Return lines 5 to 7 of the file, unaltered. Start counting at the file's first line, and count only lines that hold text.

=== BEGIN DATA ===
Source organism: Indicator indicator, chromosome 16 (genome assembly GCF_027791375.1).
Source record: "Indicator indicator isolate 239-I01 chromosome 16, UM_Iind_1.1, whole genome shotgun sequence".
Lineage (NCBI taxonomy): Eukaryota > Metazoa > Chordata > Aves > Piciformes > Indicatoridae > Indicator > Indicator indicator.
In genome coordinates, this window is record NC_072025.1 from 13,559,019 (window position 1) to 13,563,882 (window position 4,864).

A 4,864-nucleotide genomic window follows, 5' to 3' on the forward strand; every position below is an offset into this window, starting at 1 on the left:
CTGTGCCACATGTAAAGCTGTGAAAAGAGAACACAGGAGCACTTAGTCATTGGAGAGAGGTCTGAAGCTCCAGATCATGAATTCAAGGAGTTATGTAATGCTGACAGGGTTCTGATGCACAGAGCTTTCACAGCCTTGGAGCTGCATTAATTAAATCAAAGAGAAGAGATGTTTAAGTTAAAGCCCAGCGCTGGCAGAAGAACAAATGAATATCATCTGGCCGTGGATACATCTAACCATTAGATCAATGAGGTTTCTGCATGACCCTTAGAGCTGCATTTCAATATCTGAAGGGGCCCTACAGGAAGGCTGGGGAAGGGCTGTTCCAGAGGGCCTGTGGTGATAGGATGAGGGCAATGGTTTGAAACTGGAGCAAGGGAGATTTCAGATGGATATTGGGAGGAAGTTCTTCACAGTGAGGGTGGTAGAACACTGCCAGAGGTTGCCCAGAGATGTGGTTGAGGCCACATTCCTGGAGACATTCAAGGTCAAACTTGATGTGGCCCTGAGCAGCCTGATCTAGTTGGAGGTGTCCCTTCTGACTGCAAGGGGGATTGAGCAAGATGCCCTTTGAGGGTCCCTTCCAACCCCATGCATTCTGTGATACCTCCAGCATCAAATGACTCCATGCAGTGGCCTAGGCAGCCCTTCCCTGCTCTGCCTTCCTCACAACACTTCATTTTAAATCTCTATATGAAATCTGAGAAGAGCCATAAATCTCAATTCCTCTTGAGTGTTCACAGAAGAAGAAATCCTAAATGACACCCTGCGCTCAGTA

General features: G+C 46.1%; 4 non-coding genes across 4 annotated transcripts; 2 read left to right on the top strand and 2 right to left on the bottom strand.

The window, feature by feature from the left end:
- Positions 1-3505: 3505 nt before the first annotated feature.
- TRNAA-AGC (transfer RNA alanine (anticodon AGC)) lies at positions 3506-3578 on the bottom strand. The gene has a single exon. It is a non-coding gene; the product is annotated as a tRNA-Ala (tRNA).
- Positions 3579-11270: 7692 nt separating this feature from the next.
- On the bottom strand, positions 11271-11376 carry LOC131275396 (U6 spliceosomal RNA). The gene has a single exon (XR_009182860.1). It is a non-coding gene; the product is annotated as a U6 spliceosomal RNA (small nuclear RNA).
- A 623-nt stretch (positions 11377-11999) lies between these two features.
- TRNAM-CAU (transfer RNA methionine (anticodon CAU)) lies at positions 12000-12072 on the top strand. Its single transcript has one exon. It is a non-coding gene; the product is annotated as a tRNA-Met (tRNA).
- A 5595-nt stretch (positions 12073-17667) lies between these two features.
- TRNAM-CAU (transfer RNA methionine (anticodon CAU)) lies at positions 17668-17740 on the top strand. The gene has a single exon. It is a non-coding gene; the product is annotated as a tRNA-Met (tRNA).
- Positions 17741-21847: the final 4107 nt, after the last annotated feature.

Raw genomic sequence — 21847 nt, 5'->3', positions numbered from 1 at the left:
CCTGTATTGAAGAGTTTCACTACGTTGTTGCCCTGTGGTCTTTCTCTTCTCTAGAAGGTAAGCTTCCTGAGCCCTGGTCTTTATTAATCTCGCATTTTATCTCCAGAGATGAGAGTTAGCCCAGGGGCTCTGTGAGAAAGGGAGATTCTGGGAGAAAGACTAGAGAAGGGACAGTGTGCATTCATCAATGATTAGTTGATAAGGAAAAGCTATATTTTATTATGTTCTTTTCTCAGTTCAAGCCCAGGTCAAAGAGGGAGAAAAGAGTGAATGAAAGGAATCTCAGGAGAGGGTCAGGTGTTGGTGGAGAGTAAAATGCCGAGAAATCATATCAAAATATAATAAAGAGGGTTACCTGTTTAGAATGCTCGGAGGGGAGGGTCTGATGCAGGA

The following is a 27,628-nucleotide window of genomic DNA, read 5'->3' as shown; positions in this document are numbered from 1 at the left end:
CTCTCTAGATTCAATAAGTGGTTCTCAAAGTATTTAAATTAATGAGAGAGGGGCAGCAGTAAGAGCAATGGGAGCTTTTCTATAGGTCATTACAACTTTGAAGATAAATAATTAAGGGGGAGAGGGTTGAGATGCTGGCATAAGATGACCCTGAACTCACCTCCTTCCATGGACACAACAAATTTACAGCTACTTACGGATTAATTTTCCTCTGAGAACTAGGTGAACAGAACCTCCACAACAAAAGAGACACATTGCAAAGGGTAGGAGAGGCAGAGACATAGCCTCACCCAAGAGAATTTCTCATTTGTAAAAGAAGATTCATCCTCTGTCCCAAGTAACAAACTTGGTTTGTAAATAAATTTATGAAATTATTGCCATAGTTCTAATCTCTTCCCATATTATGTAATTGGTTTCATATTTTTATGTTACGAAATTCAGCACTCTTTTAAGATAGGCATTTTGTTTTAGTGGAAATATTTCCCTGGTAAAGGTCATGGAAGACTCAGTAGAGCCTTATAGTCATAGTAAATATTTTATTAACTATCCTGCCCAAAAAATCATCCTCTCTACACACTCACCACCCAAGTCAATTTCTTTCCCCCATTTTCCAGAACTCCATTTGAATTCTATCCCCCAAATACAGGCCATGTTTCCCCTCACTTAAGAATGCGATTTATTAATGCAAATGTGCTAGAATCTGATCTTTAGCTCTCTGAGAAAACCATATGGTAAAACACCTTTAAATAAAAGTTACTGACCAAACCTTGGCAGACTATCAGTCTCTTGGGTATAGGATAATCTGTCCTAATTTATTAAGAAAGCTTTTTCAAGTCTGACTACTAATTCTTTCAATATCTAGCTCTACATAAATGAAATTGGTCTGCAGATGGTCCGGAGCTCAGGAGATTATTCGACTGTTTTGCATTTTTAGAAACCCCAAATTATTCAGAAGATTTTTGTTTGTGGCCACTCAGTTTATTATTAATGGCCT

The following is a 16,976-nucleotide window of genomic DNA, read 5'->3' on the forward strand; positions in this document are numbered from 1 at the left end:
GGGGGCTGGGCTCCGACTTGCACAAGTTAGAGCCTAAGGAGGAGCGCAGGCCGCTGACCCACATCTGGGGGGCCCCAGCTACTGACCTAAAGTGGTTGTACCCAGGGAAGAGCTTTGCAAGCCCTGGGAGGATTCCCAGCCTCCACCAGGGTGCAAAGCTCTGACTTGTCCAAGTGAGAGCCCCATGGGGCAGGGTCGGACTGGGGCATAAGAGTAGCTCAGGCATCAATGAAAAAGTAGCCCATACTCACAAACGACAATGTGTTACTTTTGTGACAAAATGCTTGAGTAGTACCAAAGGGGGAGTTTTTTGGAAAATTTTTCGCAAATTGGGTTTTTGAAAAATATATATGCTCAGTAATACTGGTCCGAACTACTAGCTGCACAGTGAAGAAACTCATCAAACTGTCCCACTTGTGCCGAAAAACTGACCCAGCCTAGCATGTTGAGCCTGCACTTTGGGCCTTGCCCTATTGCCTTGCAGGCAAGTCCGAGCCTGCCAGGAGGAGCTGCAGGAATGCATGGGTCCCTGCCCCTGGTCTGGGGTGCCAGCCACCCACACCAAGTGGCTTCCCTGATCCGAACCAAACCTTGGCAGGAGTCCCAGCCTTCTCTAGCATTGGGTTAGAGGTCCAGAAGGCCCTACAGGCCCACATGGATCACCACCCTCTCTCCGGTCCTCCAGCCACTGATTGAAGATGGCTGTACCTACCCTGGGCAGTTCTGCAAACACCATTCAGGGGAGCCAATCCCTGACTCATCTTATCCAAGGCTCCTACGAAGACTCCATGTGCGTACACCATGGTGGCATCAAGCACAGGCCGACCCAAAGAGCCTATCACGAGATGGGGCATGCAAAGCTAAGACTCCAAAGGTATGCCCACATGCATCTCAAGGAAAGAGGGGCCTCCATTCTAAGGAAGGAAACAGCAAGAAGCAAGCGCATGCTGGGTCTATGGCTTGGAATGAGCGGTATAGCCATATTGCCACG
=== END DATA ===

A 4,864-nucleotide genomic window follows, 5' to 3' on the forward strand; every position below is an offset into this window, starting at 1 on the left:
CTGTGCCACATGTAAAGCTGTGAAAAGAGAACACAGGAGCACTTAGTCATTGGAGAGAGGTCTGAAGCTCCAGATCATGAATTCAAGGAGTTATGTAATGCTGACAGGGTTCTGATGCACAGAGCTTTCACAGCCTTGGAGCTGCATTAATTAAATCAAAGAGAAGAGATGTTTAAGTTAAAGCCCAGCGCTGGCAGAAGAACAAATGAATATCATCTGGCCGTGGATACATCTAACCATTAGATCAATGAGGTTTCTGCATGACCCTTAGAGCTGCATTTCAATATCTGAAGGGGCCCTACAGGAAGGCTGGGGAAGGGCTGTTCCAGAGGGCCTGTGGTGATAGGATGAGGGCAATGGTTTGAAACTGGAGCAAGGGAGATTTCAGATGGATATTGGGAGGAAGTTCTTCACAGTGAGGGTGGTAGAACACTGCCAGAGGTTGCCCAGAGATGTGGTTGAGGCCACATTCCTGGAGACATTCAAGGTCAAACTTGATGTGGCCCTGAGCAGCCTGATCTAGTTGGAGGTGTCCCTTCTGACTGCAAGGGGGATTGAGCAAGATGCCCTTTGAGGGTCCCTTCCAACCCCATGCATTCTGTGATACCTCCAGCATCAAATGACTCCATGCAGTGGCCTAGGCAGCCCTTCCCTGCTCTGCCTTCCTCACAACACTTCATTTTAAATCTCTATATGAAATCTGAGAAGAGCCATAAATCTCAATTCCTCTTGAGTGTTCACAGAAGAAGAAATCCTAAATGACACCCTGCGCTCAGTA

General features: G+C 46.1%; 4 non-coding genes across 4 annotated transcripts; 2 read left to right on the top strand and 2 right to left on the bottom strand.